Ever thought you’d see the day when Chicago-based Fall Out Boy would sell out, let alone have a line circling a venue? Well, that’s what happened at the Miami stop of the “Save Rock and Roll” tour.
The Fillmore is not exactly a small venue, but in less than 8 hours, the box office had officially ruled the tour stop, sold out. The line outside the venue that started to form at eight in the morning showed proof of just how much the fans missed the foursome.
The show started out with Fall Out Boy’s opening act, New Politics taking the stage and proving why they got the gig. The Denmark-based band, made a splash with fans easily shifting from hard-hitting rock songs to pop-punk songs that could easily fit into the genre that Fall Out Boy helped mold.
Frontman David Boyd, was what every frontman should hope to be with the energy that not once wavered as he did cartwheels, handstands, some break dancing and even clapping with his feet. His energy as well as the energy from the other two members, would explain why FOB frontman, Patrick Stump told the audience his cousin was more excited to see New Politics than FOB.
Once their set had finished, the stage went dark and the lights went up, giving fans time to prepare themselves for the show that would be starting after the set change.
It was a little past nine when the banging of the drums started and the silhouettes of the band could be seen behind sheer curtains. The noise of the fans cheering become united once the sheer curtains dropped, minus one that decided to stay lingering as the band into 2007’s “Thriller.”
Dressed in matching attire, minus drummer Andy Hurley who apparently missed the memo, they launched into a setlist that brought together songs from all of their albums. The hour and a half show featured songs from each one of their albums giving old fans some nostalgic moments and new ones to be introduced to those songs.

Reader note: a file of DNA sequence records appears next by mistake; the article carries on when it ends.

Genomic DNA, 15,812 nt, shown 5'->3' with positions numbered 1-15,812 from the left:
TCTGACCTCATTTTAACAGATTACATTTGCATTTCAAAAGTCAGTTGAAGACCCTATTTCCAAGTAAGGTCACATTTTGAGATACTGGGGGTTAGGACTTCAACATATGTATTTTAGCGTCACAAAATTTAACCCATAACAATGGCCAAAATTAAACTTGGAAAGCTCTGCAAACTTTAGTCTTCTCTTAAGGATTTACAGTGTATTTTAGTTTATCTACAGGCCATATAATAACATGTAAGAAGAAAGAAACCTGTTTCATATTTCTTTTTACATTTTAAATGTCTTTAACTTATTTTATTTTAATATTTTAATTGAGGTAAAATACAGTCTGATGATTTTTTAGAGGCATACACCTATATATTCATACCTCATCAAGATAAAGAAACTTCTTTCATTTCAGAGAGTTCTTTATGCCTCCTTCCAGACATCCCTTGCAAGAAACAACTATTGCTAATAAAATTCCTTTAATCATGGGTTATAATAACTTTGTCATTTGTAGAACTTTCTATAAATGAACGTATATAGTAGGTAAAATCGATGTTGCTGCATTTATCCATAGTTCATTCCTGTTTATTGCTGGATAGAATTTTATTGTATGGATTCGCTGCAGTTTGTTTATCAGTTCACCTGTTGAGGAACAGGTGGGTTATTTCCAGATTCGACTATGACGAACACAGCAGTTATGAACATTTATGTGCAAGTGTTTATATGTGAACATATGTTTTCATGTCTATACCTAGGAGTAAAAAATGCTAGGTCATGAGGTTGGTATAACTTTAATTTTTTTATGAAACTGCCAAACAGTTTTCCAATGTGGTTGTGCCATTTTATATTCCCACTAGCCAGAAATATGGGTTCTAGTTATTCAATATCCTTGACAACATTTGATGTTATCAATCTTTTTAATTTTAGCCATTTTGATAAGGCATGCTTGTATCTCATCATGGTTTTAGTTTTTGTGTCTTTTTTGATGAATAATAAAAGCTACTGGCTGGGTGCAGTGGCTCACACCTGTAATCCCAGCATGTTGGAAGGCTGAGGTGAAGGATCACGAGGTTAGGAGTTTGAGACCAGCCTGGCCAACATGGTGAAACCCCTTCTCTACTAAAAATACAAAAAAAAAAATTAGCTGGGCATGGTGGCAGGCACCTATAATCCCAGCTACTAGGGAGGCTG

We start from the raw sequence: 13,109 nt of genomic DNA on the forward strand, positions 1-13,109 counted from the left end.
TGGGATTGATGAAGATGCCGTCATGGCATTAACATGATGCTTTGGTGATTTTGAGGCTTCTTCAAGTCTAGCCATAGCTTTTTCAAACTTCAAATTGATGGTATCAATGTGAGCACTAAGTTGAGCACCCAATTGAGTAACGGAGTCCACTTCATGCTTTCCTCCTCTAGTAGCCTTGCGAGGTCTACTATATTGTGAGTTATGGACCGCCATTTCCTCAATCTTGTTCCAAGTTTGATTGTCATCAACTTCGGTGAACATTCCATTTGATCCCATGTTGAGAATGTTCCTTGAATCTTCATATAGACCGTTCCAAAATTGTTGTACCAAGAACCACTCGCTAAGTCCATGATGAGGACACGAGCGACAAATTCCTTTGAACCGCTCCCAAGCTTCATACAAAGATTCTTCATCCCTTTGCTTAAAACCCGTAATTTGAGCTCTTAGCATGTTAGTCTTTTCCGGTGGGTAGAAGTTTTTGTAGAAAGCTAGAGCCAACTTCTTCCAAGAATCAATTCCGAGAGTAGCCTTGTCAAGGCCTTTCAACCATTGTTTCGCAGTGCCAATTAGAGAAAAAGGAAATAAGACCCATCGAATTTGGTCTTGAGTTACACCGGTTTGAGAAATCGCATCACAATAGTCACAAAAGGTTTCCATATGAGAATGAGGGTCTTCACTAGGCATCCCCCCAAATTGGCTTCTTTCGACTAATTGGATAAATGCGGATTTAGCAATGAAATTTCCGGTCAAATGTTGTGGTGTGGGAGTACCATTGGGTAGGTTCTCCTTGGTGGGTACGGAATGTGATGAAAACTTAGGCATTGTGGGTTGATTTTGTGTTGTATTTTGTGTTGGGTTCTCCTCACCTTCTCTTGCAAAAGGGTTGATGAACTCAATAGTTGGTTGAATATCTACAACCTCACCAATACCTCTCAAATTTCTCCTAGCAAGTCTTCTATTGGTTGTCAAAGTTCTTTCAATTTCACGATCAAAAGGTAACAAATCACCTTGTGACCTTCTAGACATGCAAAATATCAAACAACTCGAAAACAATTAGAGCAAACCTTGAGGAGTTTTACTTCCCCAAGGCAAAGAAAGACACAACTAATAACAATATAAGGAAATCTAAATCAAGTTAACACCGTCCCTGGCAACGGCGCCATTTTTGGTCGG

The set included songs from Take This to Your Grave such as “Grand Theft Autumn (Where is Your Boy)” and “Tell That Mick He Just Made My List of Things to Do Today” as well as selected songs from From Under the Corktree including “Dance, Dance,” “A Little Less Sixteen Candles, A Little More Touch Me” and the song that launched them to top 40 success, “Sugar, We’re Going Down.”
“Hum Hallelujah” and “This Ain’t a Scene, It’s an Arms Race” joined show opener, “Thriller” from Infinity on High while “I Don’t Care” and “Disloyal Order of Water Buffaloes” from pre-hiatus album, Folie à Deux made an appearance as well.
After taking a few seconds to collect themselves, they returned for their encore but first they sang bassist, Pete Wentz, happy birthday with the help of the sold out venue. The band presented the bassist with a cake and a $25 gift card to Starbucks which made him so excited, he ran clear across stage to give guitarist, Joe Trohman who had the card, a big, manly hug.
The encore included three songs, starting with a visually beautiful performance of “Save Rock and Roll” which paid tribute to some of rock’s late stars as well as current ones. Closing out the show were “Thnks Fr Th Mmrs” and “Saturday” which signaled the end of Fall Out Boy’s comeback.
While the show was great there was some disappointment which came in the form of Wentz. The charismatic stage persona he was known for was no longer there. The energy that he used to portray like a five-year-old on Sour Patches and Red Bull was all gone as well as the bass flips, jumps and dangerous antics. One thing that really changed and maybe for the best during the break was Stump’s ability to articulate. Long gone are the days of “watching Youtube from the closet.”
So when anyone asks if the break is officially over, the answer is “yes, the break is definitely over.”